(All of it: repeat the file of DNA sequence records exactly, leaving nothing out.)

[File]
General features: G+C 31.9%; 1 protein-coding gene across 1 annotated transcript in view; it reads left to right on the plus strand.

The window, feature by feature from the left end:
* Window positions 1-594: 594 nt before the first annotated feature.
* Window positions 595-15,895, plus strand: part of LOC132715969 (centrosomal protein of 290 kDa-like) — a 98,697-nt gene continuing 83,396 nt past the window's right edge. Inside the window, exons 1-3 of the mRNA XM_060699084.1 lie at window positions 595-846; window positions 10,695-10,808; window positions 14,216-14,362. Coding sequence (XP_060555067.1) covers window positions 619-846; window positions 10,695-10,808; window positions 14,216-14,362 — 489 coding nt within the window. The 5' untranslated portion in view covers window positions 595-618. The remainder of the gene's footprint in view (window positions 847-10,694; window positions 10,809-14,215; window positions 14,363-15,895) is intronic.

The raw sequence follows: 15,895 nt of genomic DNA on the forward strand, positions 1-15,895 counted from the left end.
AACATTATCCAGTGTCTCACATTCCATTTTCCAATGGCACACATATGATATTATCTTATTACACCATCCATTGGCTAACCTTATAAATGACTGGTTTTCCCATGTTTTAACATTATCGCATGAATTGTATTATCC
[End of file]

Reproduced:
General features: G+C 31.9%; 1 protein-coding gene across 1 annotated transcript in view; it reads left to right on the plus strand.

The window, feature by feature from the left end:
* Window positions 1-594: 594 nt before the first annotated feature.
* Window positions 595-15,895, plus strand: part of LOC132715969 (centrosomal protein of 290 kDa-like) — a 98,697-nt gene continuing 83,396 nt past the window's right edge. Inside the window, exons 1-3 of the mRNA XM_060699084.1 lie at window positions 595-846; window positions 10,695-10,808; window positions 14,216-14,362. Coding sequence (XP_060555067.1) covers window positions 619-846; window positions 10,695-10,808; window positions 14,216-14,362 — 489 coding nt within the window. The 5' untranslated portion in view covers window positions 595-618. The remainder of the gene's footprint in view (window positions 847-10,694; window positions 10,809-14,215; window positions 14,363-15,895) is intronic.

The raw sequence follows: 15,895 nt of genomic DNA on the forward strand, positions 1-15,895 counted from the left end.
AACATTATCCAGTGTCTCACATTCCATTTTCCAATGGCACACATATGATATTATCTTATTACACCATCCATTGGCTAACCTTATAAATGACTGGTTTTCCCATGTTTTAACATTATCGCATGAATTGTATTATCC